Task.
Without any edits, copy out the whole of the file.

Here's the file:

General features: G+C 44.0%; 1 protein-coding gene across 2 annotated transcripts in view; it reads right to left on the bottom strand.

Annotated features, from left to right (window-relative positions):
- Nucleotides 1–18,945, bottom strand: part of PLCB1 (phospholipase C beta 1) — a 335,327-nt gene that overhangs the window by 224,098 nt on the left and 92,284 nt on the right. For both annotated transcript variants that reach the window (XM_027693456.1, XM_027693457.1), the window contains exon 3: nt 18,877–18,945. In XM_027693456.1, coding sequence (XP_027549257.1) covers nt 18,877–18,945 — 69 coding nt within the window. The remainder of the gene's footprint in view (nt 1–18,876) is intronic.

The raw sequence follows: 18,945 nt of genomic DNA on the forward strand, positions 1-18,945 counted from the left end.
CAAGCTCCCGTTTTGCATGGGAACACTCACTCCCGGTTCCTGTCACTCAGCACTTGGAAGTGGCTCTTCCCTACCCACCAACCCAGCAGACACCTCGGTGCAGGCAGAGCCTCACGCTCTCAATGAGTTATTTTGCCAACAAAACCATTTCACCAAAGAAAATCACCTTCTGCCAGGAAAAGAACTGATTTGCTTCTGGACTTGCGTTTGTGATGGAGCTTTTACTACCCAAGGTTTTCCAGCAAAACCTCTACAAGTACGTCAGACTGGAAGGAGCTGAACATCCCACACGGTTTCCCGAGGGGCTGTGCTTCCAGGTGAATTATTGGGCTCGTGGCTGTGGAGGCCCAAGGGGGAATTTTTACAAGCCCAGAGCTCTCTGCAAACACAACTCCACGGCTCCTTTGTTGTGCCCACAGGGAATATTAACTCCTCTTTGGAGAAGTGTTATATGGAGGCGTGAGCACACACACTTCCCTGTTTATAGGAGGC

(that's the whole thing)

General features: G+C 44.0%; 1 protein-coding gene across 2 annotated transcripts in view; it reads right to left on the bottom strand.

Annotated features, from left to right (window-relative positions):
- Nucleotides 1–18,945, bottom strand: part of PLCB1 (phospholipase C beta 1) — a 335,327-nt gene that overhangs the window by 224,098 nt on the left and 92,284 nt on the right. For both annotated transcript variants that reach the window (XM_027693456.1, XM_027693457.1), the window contains exon 3: nt 18,877–18,945. In XM_027693456.1, coding sequence (XP_027549257.1) covers nt 18,877–18,945 — 69 coding nt within the window. The remainder of the gene's footprint in view (nt 1–18,876) is intronic.

The raw sequence follows: 18,945 nt of genomic DNA on the forward strand, positions 1-18,945 counted from the left end.
CAAGCTCCCGTTTTGCATGGGAACACTCACTCCCGGTTCCTGTCACTCAGCACTTGGAAGTGGCTCTTCCCTACCCACCAACCCAGCAGACACCTCGGTGCAGGCAGAGCCTCACGCTCTCAATGAGTTATTTTGCCAACAAAACCATTTCACCAAAGAAAATCACCTTCTGCCAGGAAAAGAACTGATTTGCTTCTGGACTTGCGTTTGTGATGGAGCTTTTACTACCCAAGGTTTTCCAGCAAAACCTCTACAAGTACGTCAGACTGGAAGGAGCTGAACATCCCACACGGTTTCCCGAGGGGCTGTGCTTCCAGGTGAATTATTGGGCTCGTGGCTGTGGAGGCCCAAGGGGGAATTTTTACAAGCCCAGAGCTCTCTGCAAACACAACTCCACGGCTCCTTTGTTGTGCCCACAGGGAATATTAACTCCTCTTTGGAGAAGTGTTATATGGAGGCGTGAGCACACACACTTCCCTGTTTATAGGAGGC